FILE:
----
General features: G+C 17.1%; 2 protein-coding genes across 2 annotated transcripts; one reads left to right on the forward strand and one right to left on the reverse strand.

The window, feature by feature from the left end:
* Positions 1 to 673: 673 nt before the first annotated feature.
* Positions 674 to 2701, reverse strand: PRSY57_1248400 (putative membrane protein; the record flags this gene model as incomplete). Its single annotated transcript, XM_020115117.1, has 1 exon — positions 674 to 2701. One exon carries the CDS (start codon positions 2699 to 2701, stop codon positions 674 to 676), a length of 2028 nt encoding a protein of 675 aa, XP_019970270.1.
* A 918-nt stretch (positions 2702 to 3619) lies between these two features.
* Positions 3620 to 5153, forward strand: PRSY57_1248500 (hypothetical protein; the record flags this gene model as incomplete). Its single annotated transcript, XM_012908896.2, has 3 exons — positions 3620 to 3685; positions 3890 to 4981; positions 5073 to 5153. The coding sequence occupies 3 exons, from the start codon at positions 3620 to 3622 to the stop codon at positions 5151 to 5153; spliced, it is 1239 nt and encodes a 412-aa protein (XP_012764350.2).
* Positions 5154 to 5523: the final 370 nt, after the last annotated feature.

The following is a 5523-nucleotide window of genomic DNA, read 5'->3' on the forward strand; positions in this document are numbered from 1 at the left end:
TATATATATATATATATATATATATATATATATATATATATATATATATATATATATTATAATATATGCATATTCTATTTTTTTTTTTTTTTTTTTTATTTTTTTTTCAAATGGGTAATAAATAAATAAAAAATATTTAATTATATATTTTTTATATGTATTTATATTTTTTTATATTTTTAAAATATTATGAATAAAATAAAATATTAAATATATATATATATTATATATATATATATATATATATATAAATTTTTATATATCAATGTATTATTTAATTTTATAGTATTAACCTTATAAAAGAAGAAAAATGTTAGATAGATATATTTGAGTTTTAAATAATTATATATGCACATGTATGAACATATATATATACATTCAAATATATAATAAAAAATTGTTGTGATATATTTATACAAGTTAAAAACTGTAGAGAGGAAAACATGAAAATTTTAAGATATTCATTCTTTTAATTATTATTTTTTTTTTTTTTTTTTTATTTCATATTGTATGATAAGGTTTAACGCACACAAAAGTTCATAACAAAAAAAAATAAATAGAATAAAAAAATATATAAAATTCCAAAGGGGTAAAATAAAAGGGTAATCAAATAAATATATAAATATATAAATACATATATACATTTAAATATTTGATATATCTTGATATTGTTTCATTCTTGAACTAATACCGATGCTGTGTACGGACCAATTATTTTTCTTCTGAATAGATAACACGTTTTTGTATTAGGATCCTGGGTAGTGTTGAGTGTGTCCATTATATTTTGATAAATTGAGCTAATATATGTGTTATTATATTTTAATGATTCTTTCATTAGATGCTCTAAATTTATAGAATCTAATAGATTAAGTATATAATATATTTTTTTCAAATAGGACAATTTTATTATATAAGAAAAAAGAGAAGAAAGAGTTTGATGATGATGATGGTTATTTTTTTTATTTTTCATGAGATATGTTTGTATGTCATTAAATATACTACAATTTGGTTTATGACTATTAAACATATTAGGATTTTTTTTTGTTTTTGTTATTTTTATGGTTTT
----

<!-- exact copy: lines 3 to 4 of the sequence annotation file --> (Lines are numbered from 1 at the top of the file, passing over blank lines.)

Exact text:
* Positions 1 to 673: 673 nt before the first annotated feature.
* Positions 674 to 2701, reverse strand: PRSY57_1248400 (putative membrane protein; the record flags this gene model as incomplete). Its single annotated transcript, XM_020115117.1, has 1 exon — positions 674 to 2701. One exon carries the CDS (start codon positions 2699 to 2701, stop codon positions 674 to 676), a length of 2028 nt encoding a protein of 675 aa, XP_019970270.1.